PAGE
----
AG Healey Joins Beacon Hill Leadership And An 8-Year-Old From Melrose To Rip Trump’s Transgender Policy Shift
By Evan Lips | February 24, 2017, 22:43 EST
BOSTON — President Donald Trump’s revocation of a set of public accommodations “guidelines” for how to treat transgender public school students enacted by former president Barack Obama’s administration prompted howls of criticism this week, especially from Massachusetts Attorney General Maura Healey.
Healey on Thursday organized a press conference, centered on a 7-year-old transgender boy from Melrose, and proceeded to rip into the Trump administration’s decision to leave the transgender public school bathroom and changing room policy matters up to the states.
“Last night the president and the United States attorney general sent a message that discrimination is acceptable and that loved ones, little loved ones, aren’t worthy of equal protection under the law,” Healey said during the press conference, where she was joined by House Speaker Robert DeLeo (D-Winthrop) and Senate President Stan Rosenberg (D-Amherst).
Standing to Healey’s side was Jacob Lemay, a biological female who identifies as a boy and who turned 7 years old Friday, accompanied by his mother, Mimi, younger sister, Lucia, and older sister, Ella. Two years ago Mimi Lemay penned an op-ed describing how she came to realize that her then-3-year-old daughter was self-identifying as a boy.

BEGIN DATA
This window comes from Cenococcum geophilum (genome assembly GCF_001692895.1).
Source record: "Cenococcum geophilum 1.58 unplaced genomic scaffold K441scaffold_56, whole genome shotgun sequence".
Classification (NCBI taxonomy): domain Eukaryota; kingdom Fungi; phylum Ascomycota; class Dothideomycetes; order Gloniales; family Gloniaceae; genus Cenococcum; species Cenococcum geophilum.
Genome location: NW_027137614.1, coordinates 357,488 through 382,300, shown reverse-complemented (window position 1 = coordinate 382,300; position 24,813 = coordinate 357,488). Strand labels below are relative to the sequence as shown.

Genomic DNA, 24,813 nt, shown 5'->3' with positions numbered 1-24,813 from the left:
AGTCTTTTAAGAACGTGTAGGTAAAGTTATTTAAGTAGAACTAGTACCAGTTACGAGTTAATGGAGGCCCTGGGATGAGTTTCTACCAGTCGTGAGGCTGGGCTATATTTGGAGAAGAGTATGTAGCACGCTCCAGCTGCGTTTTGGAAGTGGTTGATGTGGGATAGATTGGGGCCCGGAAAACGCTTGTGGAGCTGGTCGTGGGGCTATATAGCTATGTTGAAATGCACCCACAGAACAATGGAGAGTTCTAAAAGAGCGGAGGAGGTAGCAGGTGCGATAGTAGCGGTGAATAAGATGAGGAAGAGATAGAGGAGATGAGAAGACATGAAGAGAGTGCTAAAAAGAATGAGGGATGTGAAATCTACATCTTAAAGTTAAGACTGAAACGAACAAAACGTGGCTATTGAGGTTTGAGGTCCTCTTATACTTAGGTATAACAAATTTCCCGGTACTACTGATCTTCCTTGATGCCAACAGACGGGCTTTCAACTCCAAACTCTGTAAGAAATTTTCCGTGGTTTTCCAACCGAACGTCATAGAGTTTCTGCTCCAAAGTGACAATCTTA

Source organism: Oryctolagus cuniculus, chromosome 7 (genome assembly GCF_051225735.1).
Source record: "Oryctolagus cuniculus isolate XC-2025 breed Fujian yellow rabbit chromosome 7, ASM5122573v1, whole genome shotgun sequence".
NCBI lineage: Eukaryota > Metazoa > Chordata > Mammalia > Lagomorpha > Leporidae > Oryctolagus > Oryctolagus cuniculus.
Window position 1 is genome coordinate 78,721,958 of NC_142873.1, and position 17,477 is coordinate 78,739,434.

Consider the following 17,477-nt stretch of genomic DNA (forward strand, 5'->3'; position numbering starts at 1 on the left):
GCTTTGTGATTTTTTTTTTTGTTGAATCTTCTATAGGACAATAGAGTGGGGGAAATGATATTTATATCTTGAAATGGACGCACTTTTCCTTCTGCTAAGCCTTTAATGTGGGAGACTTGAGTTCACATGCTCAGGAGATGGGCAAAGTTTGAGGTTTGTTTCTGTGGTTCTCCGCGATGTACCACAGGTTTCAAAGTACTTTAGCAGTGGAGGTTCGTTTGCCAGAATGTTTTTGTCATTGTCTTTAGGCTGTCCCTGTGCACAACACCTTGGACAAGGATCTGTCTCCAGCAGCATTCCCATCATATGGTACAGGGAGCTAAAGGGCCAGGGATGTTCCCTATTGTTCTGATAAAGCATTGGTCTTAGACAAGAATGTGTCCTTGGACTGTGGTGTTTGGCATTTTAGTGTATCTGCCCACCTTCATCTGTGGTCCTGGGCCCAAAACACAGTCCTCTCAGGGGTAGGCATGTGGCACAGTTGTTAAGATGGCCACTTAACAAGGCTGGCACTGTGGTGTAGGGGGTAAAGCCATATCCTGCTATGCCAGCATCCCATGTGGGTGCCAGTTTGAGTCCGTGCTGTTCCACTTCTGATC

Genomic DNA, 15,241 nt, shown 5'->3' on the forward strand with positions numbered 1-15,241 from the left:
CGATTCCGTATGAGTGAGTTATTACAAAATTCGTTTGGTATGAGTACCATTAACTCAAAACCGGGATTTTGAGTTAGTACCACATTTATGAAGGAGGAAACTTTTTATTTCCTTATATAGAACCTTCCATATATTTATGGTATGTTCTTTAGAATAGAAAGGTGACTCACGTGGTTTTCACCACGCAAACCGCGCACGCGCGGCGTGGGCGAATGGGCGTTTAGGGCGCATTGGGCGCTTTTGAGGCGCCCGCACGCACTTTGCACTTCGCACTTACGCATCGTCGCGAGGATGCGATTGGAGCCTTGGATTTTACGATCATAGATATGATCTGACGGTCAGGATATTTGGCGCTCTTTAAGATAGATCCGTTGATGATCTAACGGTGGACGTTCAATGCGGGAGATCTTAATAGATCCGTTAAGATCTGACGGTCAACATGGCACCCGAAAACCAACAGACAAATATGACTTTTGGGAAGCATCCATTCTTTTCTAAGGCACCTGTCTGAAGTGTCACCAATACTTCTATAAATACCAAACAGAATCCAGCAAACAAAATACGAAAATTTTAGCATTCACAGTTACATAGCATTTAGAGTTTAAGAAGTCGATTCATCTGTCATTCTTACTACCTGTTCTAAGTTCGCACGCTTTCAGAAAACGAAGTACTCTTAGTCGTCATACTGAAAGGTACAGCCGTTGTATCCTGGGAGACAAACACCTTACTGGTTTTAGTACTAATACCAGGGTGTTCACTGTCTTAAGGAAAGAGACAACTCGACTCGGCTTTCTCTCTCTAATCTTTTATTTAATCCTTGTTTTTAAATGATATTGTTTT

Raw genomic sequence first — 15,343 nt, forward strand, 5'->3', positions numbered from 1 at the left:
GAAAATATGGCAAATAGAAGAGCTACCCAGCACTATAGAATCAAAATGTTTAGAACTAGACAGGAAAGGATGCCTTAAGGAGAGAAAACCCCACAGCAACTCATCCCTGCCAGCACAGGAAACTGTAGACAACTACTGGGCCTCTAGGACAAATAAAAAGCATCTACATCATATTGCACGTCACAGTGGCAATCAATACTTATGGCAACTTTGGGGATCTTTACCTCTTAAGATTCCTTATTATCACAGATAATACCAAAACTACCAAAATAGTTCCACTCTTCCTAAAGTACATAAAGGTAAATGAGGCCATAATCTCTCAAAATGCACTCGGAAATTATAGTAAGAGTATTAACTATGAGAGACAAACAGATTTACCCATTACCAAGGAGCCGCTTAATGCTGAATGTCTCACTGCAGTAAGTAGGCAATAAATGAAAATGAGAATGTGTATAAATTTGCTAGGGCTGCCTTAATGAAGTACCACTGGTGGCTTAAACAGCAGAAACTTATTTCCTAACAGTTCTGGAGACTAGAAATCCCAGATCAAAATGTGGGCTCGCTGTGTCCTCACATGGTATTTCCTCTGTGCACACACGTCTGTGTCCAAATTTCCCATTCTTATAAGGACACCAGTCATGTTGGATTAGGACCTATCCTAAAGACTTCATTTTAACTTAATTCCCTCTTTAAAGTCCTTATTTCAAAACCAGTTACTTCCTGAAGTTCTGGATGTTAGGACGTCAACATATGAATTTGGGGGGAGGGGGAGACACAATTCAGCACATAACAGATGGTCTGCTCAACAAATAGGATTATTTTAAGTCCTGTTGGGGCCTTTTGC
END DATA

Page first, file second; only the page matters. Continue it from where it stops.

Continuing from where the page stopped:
On Thursday Lemay pointed to studies she said debunk the notion that “transgender students pose a unique danger in any way to their cisgender peers.”
(“Cisgender” refers to people whose gender identity corresponds to their biological sex.)
“For adults, members of Congress, cabinet members, even the president, to contend that affirming transgender students and their identities is a matter of privacy and states’ rights is as ludicrous as it is disingenuous,” Lemay said. “Allowing individual states to decide whether our children will have equal access to an education is a dangerous idea.
“States should not get to pick and choose which civil rights they should afford to their citizens.”
Obama’s directive, which weighed heavily upon his administration’s interpretation of Title IX sexual equality laws, threatened to withhold federal funds from school districts that declined to comply. The May 2016 “guidance letter” was issued about a month before Massachusetts lawmakers passed, with Governor Charlie Baker’s signature, the state’s own wide-ranging transgender public accommodations law.
Baker was not present at Thursday’s press conference but has gone on record to express his “disappointment” with Trump’s rollback.
Obama’s directive affected all public schools, from kindergarten through college. Trump’s revision holds that “schools must ensure that all students, including LGBT students, are able to learn and thrive in a safe environment” and includes a legal obligation to “hear all claims of discrimination.”
U.S. Attorney General Jeff Sessions, in a prepared statement, argued that Obama’s guidance “did not contain sufficient legal analysis or explain how the interpretation was consistent with the language of Title IX.”
The Trump administration’s memo also cites a ruling handed down by a federal court in Texas that “held that the term ‘sex’ unambiguously refers to biological sex and that, in any event, the guidance was ‘legislative and substantive’ and thus formal rule-making should have occurred prior to the adoption of any such policy,” meaning that Obama erred by declining to work with Congress to change existing law.